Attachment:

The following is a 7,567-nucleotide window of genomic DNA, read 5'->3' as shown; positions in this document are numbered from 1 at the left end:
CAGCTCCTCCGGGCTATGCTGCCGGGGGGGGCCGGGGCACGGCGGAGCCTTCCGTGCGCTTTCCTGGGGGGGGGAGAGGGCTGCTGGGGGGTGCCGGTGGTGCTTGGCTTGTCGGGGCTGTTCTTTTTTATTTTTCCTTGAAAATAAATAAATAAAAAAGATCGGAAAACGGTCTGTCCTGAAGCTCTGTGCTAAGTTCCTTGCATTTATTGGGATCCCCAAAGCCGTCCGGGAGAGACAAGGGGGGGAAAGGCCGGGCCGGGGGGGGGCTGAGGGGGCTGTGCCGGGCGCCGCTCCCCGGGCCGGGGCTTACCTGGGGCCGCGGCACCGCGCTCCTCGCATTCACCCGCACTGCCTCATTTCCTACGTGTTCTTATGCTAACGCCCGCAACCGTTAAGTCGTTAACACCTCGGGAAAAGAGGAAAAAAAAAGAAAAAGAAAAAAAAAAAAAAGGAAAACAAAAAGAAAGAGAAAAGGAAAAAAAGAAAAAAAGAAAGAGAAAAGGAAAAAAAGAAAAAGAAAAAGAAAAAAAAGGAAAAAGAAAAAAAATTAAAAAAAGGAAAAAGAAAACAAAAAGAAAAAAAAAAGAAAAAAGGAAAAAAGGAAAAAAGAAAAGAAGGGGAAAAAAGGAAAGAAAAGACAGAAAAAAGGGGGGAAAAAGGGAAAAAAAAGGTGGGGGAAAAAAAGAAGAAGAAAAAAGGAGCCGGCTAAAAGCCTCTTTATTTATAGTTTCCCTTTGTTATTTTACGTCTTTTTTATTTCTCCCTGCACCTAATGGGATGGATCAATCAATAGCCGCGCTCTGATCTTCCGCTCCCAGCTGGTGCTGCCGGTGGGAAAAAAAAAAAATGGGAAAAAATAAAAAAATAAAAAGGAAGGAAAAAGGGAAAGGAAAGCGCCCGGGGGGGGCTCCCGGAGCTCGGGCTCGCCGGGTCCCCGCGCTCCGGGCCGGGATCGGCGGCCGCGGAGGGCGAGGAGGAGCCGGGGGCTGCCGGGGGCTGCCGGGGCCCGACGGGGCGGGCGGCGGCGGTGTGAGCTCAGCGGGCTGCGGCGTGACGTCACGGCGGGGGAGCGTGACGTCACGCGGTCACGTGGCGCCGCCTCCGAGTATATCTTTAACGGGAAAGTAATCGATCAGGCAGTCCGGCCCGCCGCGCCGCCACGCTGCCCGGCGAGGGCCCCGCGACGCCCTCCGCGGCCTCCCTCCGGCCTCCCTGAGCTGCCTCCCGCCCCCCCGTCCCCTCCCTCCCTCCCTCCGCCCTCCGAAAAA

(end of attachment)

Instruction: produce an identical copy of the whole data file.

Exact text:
The following is a 7,567-nucleotide window of genomic DNA, read 5'->3' as shown; positions in this document are numbered from 1 at the left end:
CAGCTCCTCCGGGCTATGCTGCCGGGGGGGGCCGGGGCACGGCGGAGCCTTCCGTGCGCTTTCCTGGGGGGGGGAGAGGGCTGCTGGGGGGTGCCGGTGGTGCTTGGCTTGTCGGGGCTGTTCTTTTTTATTTTTCCTTGAAAATAAATAAATAAAAAAGATCGGAAAACGGTCTGTCCTGAAGCTCTGTGCTAAGTTCCTTGCATTTATTGGGATCCCCAAAGCCGTCCGGGAGAGACAAGGGGGGGAAAGGCCGGGCCGGGGGGGGGCTGAGGGGGCTGTGCCGGGCGCCGCTCCCCGGGCCGGGGCTTACCTGGGGCCGCGGCACCGCGCTCCTCGCATTCACCCGCACTGCCTCATTTCCTACGTGTTCTTATGCTAACGCCCGCAACCGTTAAGTCGTTAACACCTCGGGAAAAGAGGAAAAAAAAAGAAAAAGAAAAAAAAAAAAAAGGAAAACAAAAAGAAAGAGAAAAGGAAAAAAAGAAAAAAAGAAAGAGAAAAGGAAAAAAAGAAAAAGAAAAAGAAAAAAAAGGAAAAAGAAAAAAAATTAAAAAAAGGAAAAAGAAAACAAAAAGAAAAAAAAAAGAAAAAAGGAAAAAAGGAAAAAAGAAAAGAAGGGGAAAAAAGGAAAGAAAAGACAGAAAAAAGGGGGGAAAAAGGGAAAAAAAAGGTGGGGGAAAAAAAGAAGAAGAAAAAAGGAGCCGGCTAAAAGCCTCTTTATTTATAGTTTCCCTTTGTTATTTTACGTCTTTTTTATTTCTCCCTGCACCTAATGGGATGGATCAATCAATAGCCGCGCTCTGATCTTCCGCTCCCAGCTGGTGCTGCCGGTGGGAAAAAAAAAAAATGGGAAAAAATAAAAAAATAAAAAGGAAGGAAAAAGGGAAAGGAAAGCGCCCGGGGGGGGCTCCCGGAGCTCGGGCTCGCCGGGTCCCCGCGCTCCGGGCCGGGATCGGCGGCCGCGGAGGGCGAGGAGGAGCCGGGGGCTGCCGGGGGCTGCCGGGGCCCGACGGGGCGGGCGGCGGCGGTGTGAGCTCAGCGGGCTGCGGCGTGACGTCACGGCGGGGGAGCGTGACGTCACGCGGTCACGTGGCGCCGCCTCCGAGTATATCTTTAACGGGAAAGTAATCGATCAGGCAGTCCGGCCCGCCGCGCCGCCACGCTGCCCGGCGAGGGCCCCGCGACGCCCTCCGCGGCCTCCCTCCGGCCTCCCTGAGCTGCCTCCCGCCCCCCCGTCCCCTCCCTCCCTCCCTCCGCCCTCCGAAAAA